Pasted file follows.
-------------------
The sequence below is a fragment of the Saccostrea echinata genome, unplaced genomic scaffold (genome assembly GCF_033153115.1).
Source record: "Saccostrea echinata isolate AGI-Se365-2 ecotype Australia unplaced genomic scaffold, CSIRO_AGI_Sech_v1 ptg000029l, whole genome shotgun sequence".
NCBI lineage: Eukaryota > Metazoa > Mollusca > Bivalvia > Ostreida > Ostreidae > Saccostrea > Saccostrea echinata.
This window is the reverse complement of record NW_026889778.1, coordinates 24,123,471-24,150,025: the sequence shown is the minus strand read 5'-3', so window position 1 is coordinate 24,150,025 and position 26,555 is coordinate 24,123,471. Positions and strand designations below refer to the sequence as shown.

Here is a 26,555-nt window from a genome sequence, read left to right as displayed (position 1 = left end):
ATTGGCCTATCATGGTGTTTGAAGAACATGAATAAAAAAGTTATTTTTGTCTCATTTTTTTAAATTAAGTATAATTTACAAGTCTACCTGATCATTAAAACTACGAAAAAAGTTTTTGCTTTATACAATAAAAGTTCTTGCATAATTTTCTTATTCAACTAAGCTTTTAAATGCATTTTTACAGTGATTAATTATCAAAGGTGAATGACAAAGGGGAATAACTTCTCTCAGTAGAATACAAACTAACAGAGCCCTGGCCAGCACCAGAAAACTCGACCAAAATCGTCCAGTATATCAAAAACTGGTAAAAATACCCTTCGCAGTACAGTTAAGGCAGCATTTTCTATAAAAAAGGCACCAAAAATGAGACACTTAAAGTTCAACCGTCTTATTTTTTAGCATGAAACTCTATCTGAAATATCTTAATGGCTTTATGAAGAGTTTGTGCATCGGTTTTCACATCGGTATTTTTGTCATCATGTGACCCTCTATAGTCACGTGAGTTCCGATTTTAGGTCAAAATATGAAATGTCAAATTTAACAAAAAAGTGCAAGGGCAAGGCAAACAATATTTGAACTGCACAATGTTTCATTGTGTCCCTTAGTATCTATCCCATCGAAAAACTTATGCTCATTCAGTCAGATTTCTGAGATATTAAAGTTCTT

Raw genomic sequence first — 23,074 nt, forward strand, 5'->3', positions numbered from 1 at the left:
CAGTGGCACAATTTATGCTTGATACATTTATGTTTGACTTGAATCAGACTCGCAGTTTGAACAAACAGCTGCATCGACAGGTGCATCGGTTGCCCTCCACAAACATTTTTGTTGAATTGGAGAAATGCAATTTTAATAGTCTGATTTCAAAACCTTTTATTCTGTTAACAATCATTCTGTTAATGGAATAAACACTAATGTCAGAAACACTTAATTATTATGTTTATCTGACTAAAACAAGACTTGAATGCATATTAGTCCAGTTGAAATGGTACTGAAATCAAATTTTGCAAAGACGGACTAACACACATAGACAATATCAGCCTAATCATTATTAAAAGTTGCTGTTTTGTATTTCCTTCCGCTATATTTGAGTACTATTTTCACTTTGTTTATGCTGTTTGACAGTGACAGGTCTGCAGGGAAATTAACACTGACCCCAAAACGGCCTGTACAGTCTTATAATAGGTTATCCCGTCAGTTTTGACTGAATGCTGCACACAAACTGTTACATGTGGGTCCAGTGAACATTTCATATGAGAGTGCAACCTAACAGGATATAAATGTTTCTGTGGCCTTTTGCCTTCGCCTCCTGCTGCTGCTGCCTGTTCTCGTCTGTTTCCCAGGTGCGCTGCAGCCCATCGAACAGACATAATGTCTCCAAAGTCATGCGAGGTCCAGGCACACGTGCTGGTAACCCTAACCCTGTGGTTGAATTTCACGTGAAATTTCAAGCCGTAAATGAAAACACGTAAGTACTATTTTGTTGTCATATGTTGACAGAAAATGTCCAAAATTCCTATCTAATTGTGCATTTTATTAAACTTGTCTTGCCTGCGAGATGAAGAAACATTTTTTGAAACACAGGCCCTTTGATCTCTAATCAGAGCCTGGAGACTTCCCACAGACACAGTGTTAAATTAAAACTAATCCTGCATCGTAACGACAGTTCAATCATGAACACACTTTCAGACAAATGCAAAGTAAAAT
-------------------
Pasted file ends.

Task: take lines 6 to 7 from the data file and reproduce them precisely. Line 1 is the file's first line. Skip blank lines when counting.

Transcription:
ATTGGCCTATCATGGTGTTTGAAGAACATGAATAAAAAAGTTATTTTTGTCTCATTTTTTTAAATTAAGTATAATTTACAAGTCTACCTGATCATTAAAACTACGAAAAAAGTTTTTGCTTTATACAATAAAAGTTCTTGCATAATTTTCTTATTCAACTAAGCTTTTAAATGCATTTTTACAGTGATTAATTATCAAAGGTGAATGACAAAGGGGAATAACTTCTCTCAGTAGAATACAAACTAACAGAGCCCTGGCCAGCACCAGAAAACTCGACCAAAATCGTCCAGTATATCAAAAACTGGTAAAAATACCCTTCGCAGTACAGTTAAGGCAGCATTTTCTATAAAAAAGGCACCAAAAATGAGACACTTAAAGTTCAACCGTCTTATTTTTTAGCATGAAACTCTATCTGAAATATCTTAATGGCTTTATGAAGAGTTTGTGCATCGGTTTTCACATCGGTATTTTTGTCATCATGTGACCCTCTATAGTCACGTGAGTTCCGATTTTAGGTCAAAATATGAAATGTCAAATTTAACAAAAAAGTGCAAGGGCAAGGCAAACAATATTTGAACTGCACAATGTTTCATTGTGTCCCTTAGTATCTATCCCATCGAAAAACTTATGCTCATTCAGTCAGATTTCTGAGATATTAAAGTTCTT

Raw genomic sequence first — 23,074 nt, forward strand, 5'->3', positions numbered from 1 at the left: